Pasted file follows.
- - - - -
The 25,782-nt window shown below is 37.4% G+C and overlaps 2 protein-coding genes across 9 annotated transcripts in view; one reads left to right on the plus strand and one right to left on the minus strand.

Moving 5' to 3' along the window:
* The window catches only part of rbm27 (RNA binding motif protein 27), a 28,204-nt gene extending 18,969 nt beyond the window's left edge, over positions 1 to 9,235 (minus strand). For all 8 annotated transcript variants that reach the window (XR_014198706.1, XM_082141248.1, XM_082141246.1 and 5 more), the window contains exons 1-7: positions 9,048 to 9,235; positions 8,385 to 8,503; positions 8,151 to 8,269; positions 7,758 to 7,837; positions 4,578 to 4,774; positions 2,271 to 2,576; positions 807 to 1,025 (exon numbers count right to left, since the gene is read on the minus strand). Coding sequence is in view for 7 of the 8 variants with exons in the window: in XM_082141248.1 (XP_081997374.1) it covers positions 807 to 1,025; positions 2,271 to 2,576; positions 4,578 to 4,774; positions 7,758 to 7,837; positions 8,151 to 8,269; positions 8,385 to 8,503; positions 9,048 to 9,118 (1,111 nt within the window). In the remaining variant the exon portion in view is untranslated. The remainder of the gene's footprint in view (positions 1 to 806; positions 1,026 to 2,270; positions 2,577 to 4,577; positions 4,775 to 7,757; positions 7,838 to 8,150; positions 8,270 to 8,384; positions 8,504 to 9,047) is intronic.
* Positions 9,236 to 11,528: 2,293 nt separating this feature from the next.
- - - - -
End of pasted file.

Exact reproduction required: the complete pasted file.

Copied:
The 25,782-nt window shown below is 37.4% G+C and overlaps 2 protein-coding genes across 9 annotated transcripts in view; one reads left to right on the plus strand and one right to left on the minus strand.

Moving 5' to 3' along the window:
* The window catches only part of rbm27 (RNA binding motif protein 27), a 28,204-nt gene extending 18,969 nt beyond the window's left edge, over positions 1 to 9,235 (minus strand). For all 8 annotated transcript variants that reach the window (XR_014198706.1, XM_082141248.1, XM_082141246.1 and 5 more), the window contains exons 1-7: positions 9,048 to 9,235; positions 8,385 to 8,503; positions 8,151 to 8,269; positions 7,758 to 7,837; positions 4,578 to 4,774; positions 2,271 to 2,576; positions 807 to 1,025 (exon numbers count right to left, since the gene is read on the minus strand). Coding sequence is in view for 7 of the 8 variants with exons in the window: in XM_082141248.1 (XP_081997374.1) it covers positions 807 to 1,025; positions 2,271 to 2,576; positions 4,578 to 4,774; positions 7,758 to 7,837; positions 8,151 to 8,269; positions 8,385 to 8,503; positions 9,048 to 9,118 (1,111 nt within the window). In the remaining variant the exon portion in view is untranslated. The remainder of the gene's footprint in view (positions 1 to 806; positions 1,026 to 2,270; positions 2,577 to 4,577; positions 4,775 to 7,757; positions 7,838 to 8,150; positions 8,270 to 8,384; positions 8,504 to 9,047) is intronic.
* Positions 9,236 to 11,528: 2,293 nt separating this feature from the next.